Linac Coherent Light Source

A glimpse into live bacteria

A group of scientists in Sweden has taken an important step towards the goal of peering inside a working cell. They are among researchers around the globe who are seeking a method that enables the observation of proteins, lipids and DNA inside individual cells, as well as gaining a better understanding of how this intricate and interconnected system changes with time.

A diffraction pattern produced using the group’s imaging approach.
A diffraction pattern produced using the group’s imaging approach.
Source: Gijs van der Schot

The scientists from Sweden's Uppsala University have developed a container-free injection method to introduce a beam of live bacteria into the micron-sized focus of the Linac Coherent Light Source (LCLS) at the SLAC National Accelerator Laboratory in Menlo Park, Calif. The LCLS is "like a high-speed camera with an incredibly bright flash" and can take X-ray snapshots that freeze chemical or biological reactions in time, according to the SLAC website.

Gijs van der Schot, a Ph.D. student in the Department of Cell and Molecular Biology at Uppsala said: "The X-ray laser we use for our work, the LCLS, is a fascinating machine -- because of the physical principles behind it and the precise engineering of its parts -- that produces very bright and ultra-short pulses."

In the machine, an ultrafast pulse of X-ray light is fired at a target. In the Swedish researcher's case, the target was a beam of live blue-green algae, called cyanobacteria. When the light hits the cells, the waves scatter and interfere with each other, forming a pattern of light called a diffraction pattern. "The structure of the cell is hidden inside the wavy diffraction pattern we measure," van der Schot explained. The team used a mix of mathematical techniques to retrieve the best-fitting two-dimensional reconstruction of the cell.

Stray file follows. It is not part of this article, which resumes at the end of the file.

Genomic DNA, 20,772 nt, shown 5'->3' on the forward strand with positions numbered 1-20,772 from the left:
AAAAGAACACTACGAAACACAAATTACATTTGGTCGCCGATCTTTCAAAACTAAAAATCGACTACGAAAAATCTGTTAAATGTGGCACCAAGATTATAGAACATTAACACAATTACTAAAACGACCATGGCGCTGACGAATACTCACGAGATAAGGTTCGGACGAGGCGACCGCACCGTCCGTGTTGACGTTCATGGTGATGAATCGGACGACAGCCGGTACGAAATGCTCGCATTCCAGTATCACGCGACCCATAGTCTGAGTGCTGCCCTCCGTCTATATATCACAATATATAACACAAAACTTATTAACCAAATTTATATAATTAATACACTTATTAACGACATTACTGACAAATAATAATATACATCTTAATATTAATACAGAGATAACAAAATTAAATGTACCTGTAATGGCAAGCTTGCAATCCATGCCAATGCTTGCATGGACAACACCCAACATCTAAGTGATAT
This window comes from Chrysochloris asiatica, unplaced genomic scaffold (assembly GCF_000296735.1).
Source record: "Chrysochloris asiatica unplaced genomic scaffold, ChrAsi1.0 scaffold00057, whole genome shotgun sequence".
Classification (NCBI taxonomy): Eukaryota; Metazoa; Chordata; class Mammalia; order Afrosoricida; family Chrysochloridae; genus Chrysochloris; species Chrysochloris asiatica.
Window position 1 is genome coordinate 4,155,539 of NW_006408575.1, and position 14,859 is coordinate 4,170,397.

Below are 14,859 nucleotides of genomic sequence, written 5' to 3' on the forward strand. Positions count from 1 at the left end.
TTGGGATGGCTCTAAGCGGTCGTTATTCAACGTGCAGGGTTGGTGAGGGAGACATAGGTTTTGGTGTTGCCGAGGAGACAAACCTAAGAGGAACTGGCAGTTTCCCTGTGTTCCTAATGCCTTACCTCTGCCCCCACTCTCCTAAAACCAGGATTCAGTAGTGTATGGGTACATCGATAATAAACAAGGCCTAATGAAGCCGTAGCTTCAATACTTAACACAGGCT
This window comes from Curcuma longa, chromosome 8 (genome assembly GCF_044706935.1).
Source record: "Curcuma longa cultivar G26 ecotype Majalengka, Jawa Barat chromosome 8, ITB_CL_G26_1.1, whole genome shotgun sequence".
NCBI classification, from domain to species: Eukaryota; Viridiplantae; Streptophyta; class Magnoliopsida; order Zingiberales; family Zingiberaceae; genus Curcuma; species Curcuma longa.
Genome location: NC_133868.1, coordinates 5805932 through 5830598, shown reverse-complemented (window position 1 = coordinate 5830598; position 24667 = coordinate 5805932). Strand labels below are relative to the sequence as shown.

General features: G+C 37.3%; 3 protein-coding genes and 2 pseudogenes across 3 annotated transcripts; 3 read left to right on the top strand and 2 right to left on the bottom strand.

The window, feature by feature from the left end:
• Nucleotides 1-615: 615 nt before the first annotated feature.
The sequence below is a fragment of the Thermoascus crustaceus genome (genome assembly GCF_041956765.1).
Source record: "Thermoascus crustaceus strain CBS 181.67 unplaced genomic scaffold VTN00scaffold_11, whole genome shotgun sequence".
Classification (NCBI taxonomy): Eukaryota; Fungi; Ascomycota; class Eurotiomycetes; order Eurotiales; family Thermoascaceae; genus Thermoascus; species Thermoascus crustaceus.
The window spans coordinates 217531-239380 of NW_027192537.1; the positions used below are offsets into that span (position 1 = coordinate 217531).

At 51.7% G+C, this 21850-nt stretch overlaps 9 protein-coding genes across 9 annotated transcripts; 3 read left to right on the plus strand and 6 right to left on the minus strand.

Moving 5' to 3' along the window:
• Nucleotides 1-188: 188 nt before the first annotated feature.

To make the reconstruction imaging methods work, the light must be coherent, meaning that all the electromagnetic waves are in sync, and the pulses must be very bright. So bright, in fact, it appears that all the light hitting Earth is confined to a square millimeter. "The length of the light pulses must also be ultra-short to outpace the damaging processes," van der Schot noted. In other words, the light pulse has to travel all the way through the cell before the cell starts to react to the damaging X-rays.

Another important aspect of the Swedish group's work is "an injector that introduces cells into the X-ray beam," van der Schot added. "It produces the beam of aerosolized live cyanobacteria with very little solvent, which allows for low-noise diffraction patterns. Combined with the 120-Hertz repetition rate of the X-ray laser, we can obtain more than a million 2-D images of cells daily." The significance of the team's approach is that it "enables imaging of live cells in a high-throughput manner at a time resolution at which all biologically relevant dynamics appear static," he said.

Earlier work by the group showed the theoretical possibility of reaching sub-nanometer spatial resolution. Their latest work has encountered no fundamental limitations so far, and the results are as they had predicted. "We measured the diffraction signal up to 4-nm [nanometer] resolution -- the size of a small protein -- and produced 2-D images at 76-nm resolution," said van der Schot. "The main limitation of our resolution is the restricted dynamic range of the detector. This means that the most intense images -- reaching 4-nm resolution scattering -- are overexposed in the center of the diffraction pattern, which renders image reconstruction impossible."

Because of that limitation, the researchers developed a filter that significantly improves the dynamic range and are now "prepared to measure again," van der Schot said. "With the new technologies we've developed, we should be able to create 2-D models of cells to within 1- to 10-nm resolution by next year." The team published their first images of live bacteria in the journal Nature Communications in February. They continue to work to improve the process.

The next step is to go three-dimensional (3-D). "Since the technique allows only one shot per particle, it's no trivial matter to combine multiple 3-D patterns to create one 3-D model. All cells are different," van der Schot pointed out. "Millions of 2-D patterns must represent more than 2-D, however. We can use the larger number of 2-D images to derive semi-3-D information about cellular processes such as division and organelle formation." He estimates that it will take an extra year or two to develop the methods to enable this advance.

As for future applications, the group's method will offer researchers a new way to study processes such as cell division and virus infection. "The large number of images allow us to examine the processes from many angles and points in time," van der Schot said.


Source: Sweden's Uppsala University


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